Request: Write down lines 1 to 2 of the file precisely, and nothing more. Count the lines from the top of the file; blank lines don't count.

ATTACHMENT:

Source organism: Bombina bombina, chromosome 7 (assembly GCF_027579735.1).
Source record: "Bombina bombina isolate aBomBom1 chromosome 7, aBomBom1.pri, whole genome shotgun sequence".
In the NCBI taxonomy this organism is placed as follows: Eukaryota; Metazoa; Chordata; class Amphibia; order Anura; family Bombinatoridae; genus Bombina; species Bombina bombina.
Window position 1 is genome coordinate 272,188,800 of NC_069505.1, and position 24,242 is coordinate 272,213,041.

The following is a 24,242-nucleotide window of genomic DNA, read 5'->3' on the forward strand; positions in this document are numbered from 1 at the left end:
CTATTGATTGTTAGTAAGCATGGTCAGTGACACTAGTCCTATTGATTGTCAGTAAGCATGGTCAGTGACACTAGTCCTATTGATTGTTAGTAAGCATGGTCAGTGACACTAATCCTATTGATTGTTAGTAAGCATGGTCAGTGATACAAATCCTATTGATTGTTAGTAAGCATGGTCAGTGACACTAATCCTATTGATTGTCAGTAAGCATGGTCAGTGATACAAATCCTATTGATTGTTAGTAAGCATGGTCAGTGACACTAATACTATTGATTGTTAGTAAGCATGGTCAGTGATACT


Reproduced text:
Source organism: Bombina bombina, chromosome 7 (assembly GCF_027579735.1).
Source record: "Bombina bombina isolate aBomBom1 chromosome 7, aBomBom1.pri, whole genome shotgun sequence".